Camp Creative Thunder magically progressed and developed over the next few days in the middle of July in Taos, New Mexico as each of us channeled our inner creative spirits. Jill Badonsky guided and facilitated the mesmerizing and fascinating experience as she immersed the eleven of us into activities that permitted us to express ourselves in a very safe environment. We were free from any rules that would limit our creative expression. But, I am getting ahead of myself.
After eight luscious hours of sound and restful sleep, Rick and I joined Jill and other campers for yoga at 7:15 a.m. The meditative stretching exercise was a magnificent way to start our day. Unfortunately, one of the participants experienced a bit of inexplicable vertigo (that was later attributed to both the altitude and perhaps a virus she may have picked up in her air travel). This pushed back our schedule a wee bit; but, it did not in any way negatively affect our overall experience other than that we were all concerned about our fellow-camper. Breakfast, which started promptly at 8 a.m. at the main lodge dining hall, was absolutely scrumptious and satisfying. There was more than enough food by the time Rick and I got there. Did I mention that all the meals except one dinner in town (in which to sample the local fare) was included in our retreat?
At 9:30 a.m. we all met at the Juniper House classroom to start our “creative abandon”. We all gathered into a circle as Jill had us do a getting-to-know-you toss game with bath scrunchies. It was a fabulous and fun, energetic game that took us out of our fear and into our inner child of curiosity and wonder. I was, like, “what are we going to do next?” Jill continued to fuel our wonder and imagination as we all took our places at the tables that were set around the classroom in a big “U”. We definitely had permission to be present, imperfect, and a kid again as we went through the “no rules” guidelines for writing creatively. The various prompts that Jill shared with us were beyond stimulating and engaging. I poured my thoughts quickly into my journal. There was absolutely no time to judge what we wrote, which proved to be quite liberating! Everything we wrote then became fodder for an “I am” poem. Here is an excerpt of what I wrote:
I am playful,
I am exploring my horizons,
To my next norm.
I am one experience at a time
With not a worry or a rhyme
Or a reason.
Letting go of people-pleasing…etc.
After our creative writing experience, we did an art activity with a limited number of crayons, a limited amount of time and music in the background. We then came up with titles for each other’s art pieces. From these titles we were to utilize one or more these into a poem or short writing piece to share later in the evening. Each moment of our morning was filled with wonderfully engaging activities that completely allowed us to tap into our creative selves, which brought our lunch hour upon us quite quickly. After a great lunch, we had “free time” for a couple of hours in the early afternoon to create on our own, explore Taos, nap, or take care of securing a car left turn signal assembly, which is what Rick and I got to do (a couple days earlier we had an incident on the highway that caused our tire to lose its tread, shatter the front tire well of the driver’s side, and jettisoned my left turn signal assembly.)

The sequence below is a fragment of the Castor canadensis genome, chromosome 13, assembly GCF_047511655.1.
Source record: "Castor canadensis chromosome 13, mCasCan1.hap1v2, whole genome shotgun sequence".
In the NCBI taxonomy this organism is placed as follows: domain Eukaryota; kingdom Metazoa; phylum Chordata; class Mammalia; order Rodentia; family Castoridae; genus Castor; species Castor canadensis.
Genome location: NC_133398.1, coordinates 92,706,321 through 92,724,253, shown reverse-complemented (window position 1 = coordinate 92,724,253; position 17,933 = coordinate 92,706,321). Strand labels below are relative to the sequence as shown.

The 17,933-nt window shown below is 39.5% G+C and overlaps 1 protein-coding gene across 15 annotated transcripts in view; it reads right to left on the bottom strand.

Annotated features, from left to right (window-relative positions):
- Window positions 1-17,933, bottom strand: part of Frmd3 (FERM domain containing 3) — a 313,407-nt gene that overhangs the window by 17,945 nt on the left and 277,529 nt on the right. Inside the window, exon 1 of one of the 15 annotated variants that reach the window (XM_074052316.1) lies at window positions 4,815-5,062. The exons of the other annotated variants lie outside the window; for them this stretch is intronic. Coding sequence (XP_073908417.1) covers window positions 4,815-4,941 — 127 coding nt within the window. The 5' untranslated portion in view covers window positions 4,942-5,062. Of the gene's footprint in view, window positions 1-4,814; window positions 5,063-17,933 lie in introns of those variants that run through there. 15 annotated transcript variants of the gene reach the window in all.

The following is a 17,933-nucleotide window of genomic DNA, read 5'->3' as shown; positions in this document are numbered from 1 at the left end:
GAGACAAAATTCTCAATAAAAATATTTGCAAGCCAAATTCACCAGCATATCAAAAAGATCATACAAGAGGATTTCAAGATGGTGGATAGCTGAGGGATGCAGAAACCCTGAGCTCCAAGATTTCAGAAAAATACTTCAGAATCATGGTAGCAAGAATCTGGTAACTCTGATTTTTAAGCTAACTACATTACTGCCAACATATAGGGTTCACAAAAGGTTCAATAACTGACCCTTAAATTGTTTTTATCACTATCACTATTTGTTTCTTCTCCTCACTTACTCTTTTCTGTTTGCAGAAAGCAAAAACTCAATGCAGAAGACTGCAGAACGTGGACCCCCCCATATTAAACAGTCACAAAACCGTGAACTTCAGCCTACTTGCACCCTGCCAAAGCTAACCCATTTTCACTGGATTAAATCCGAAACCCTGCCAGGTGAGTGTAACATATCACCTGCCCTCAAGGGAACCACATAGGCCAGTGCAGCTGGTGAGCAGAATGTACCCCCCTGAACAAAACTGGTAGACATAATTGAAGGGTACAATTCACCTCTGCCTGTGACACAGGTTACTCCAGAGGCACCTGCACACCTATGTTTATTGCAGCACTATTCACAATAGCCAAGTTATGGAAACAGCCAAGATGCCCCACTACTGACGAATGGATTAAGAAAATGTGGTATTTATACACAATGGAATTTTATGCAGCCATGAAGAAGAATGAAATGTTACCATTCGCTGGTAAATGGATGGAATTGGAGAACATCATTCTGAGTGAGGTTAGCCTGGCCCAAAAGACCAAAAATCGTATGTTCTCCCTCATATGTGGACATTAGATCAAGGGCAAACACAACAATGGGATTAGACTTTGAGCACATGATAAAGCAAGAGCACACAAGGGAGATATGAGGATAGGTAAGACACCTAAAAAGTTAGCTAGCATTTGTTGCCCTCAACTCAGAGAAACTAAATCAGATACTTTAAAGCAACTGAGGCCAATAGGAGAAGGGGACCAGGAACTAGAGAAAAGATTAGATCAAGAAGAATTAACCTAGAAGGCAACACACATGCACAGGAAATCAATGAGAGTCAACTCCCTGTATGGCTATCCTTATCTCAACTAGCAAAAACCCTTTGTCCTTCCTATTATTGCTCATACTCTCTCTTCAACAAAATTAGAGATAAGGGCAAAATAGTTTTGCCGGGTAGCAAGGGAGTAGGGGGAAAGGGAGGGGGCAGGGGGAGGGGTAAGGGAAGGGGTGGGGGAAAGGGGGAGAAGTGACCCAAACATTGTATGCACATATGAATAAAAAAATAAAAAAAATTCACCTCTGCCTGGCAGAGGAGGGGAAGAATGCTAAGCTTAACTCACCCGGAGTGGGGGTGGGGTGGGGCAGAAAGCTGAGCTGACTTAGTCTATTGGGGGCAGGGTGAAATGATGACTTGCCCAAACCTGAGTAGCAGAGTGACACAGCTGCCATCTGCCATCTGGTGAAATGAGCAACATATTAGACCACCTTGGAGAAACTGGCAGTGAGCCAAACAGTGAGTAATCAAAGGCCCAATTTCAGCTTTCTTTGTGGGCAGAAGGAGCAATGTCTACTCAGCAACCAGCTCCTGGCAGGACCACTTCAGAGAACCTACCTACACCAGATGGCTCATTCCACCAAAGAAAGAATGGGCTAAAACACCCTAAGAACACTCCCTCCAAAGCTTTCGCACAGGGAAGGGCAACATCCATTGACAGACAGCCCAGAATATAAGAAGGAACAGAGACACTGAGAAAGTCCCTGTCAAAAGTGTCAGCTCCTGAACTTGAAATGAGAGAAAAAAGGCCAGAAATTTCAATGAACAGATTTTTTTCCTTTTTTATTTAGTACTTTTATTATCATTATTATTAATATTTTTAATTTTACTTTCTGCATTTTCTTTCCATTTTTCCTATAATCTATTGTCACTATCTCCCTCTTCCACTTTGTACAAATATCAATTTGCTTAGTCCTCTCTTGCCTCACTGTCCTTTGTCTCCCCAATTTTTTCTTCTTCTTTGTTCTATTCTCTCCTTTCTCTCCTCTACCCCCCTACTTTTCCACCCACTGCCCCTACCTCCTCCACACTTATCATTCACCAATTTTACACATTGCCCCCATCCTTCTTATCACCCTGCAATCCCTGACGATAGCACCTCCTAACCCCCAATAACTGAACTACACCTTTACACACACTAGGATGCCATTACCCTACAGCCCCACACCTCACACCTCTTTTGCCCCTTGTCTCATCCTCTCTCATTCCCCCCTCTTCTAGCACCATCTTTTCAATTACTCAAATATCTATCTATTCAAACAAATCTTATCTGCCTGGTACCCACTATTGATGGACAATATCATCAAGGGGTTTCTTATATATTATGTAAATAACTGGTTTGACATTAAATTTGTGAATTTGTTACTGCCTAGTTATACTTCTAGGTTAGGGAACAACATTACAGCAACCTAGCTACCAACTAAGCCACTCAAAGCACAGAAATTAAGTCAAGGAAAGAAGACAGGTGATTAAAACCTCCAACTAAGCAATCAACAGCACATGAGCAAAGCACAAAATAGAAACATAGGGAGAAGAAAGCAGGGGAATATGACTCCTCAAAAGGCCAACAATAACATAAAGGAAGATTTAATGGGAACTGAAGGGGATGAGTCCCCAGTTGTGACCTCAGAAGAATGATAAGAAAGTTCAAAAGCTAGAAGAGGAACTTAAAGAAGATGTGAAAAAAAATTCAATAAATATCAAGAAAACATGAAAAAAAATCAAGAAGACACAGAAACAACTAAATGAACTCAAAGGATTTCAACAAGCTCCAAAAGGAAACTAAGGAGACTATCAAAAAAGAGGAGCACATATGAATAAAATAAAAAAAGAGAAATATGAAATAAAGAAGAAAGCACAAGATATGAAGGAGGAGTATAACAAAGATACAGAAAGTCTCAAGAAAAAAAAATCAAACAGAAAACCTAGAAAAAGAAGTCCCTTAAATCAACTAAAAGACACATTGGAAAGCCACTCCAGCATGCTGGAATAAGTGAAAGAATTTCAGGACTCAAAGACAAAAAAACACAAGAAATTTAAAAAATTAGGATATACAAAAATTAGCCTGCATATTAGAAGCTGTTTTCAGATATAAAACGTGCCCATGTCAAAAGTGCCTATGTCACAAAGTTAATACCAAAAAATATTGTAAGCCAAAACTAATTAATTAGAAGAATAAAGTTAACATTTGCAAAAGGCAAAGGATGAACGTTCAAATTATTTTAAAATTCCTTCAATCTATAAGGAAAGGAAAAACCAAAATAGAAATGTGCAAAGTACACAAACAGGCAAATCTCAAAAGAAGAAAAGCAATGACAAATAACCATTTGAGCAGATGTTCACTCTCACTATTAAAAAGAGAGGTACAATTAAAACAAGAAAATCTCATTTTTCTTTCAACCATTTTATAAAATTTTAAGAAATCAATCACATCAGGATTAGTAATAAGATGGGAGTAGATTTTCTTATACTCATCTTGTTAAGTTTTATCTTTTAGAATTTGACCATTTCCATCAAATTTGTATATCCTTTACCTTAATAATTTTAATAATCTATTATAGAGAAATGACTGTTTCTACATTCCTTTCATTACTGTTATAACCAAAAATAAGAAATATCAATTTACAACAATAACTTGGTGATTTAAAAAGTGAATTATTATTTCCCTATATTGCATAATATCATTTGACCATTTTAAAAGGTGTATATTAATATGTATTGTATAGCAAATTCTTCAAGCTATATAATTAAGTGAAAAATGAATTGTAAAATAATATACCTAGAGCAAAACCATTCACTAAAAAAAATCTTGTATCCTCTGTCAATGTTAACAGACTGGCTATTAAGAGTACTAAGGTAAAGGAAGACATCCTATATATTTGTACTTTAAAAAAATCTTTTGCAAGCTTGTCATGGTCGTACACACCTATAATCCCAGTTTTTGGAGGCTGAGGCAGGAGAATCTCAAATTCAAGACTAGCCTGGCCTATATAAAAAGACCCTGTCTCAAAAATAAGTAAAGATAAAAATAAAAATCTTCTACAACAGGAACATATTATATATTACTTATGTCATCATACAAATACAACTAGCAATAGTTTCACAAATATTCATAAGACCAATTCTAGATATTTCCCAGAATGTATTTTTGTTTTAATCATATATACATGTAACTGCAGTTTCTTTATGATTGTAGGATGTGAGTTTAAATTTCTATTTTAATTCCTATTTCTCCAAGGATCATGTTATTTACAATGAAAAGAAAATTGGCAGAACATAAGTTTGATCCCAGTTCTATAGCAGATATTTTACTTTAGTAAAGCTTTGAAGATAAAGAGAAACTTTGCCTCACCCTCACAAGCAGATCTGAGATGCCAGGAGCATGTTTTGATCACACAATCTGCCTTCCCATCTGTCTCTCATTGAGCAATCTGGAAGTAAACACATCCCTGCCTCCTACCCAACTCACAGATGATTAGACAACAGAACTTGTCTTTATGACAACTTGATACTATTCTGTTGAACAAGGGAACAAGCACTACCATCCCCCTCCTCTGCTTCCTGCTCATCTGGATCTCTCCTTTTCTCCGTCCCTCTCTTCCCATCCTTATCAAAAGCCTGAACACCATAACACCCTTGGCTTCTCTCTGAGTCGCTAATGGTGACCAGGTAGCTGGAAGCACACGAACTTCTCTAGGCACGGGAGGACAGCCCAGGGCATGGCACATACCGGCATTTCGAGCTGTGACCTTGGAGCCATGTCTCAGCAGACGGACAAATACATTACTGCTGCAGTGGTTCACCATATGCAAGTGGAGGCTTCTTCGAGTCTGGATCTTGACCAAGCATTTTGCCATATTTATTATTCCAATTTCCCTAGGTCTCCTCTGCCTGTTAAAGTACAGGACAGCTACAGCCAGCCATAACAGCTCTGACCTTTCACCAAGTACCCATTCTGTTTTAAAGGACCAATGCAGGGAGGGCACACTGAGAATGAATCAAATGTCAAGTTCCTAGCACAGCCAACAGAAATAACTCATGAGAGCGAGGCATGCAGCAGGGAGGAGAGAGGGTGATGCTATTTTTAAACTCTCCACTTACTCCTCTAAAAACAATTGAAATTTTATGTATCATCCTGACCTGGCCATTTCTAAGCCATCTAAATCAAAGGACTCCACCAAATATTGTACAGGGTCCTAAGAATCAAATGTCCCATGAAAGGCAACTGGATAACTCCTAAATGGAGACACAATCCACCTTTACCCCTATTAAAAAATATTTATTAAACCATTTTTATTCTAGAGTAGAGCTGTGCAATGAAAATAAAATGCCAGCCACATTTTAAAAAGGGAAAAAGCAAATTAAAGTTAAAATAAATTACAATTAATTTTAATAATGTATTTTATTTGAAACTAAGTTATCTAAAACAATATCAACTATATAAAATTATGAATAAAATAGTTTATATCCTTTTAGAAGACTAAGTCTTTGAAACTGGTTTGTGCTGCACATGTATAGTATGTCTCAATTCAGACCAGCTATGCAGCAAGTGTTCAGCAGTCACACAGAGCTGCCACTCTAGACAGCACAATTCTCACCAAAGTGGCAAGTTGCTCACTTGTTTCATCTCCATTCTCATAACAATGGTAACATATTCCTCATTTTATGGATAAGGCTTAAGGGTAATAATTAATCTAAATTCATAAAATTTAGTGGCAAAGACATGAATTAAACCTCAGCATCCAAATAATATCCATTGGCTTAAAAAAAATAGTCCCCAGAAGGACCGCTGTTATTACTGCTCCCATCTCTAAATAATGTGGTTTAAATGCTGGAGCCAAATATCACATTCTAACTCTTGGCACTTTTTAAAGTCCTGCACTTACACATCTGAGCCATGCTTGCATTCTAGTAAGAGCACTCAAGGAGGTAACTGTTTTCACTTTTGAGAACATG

At around 3:30 p.m. we reconvened and Jill shared Yoko Ono’s book called Grapefruit (1964) as a source of inspiration for our next writing experience. According to Wikipedia, Grapefruit has become famous as an early example of conceptual art, containing a series of “event scores” that replace the physical work of art with instructions that an individual may, or may not, wish to enact. For example:
CLOUD PIECE by Yoko Ono
Imagine the clouds dripping.
Dig a hole in your garden to
put them in.
We spent the afternoon contemplating our own “event scores”. This activity was a bit challenging for me as it required me to stretch my imagination a bit more than I have grown accustomed (which was the main point of the retreat, right?). I was absolutely intrigued and fascinated as I started producing a few clever quips. Sharing our “instructions” with each other was delightful. Most of them unequivocally tickled my heart as they were written with humor. We took turns presenting our “event scores” up until dinner time. After dinner, we had a relaxed, unstructured, sharing circle in the courtyard gazebo. We were given the freedom to share whatever we wished with the group.
The most amazing part of our first 24 hours we had spent together was how comfortable we felt with each other. Our camaraderie was authentic, warm and friendly; and, we all felt secure and safe enough with each other to disclose whatever we truly wanted to communicate. This evening we knew that we were all connected in a profound way and bonds of friendship have been formed. And, we were all equally excited that we still had two more full days with Jill and each other. (More tomorrow.)
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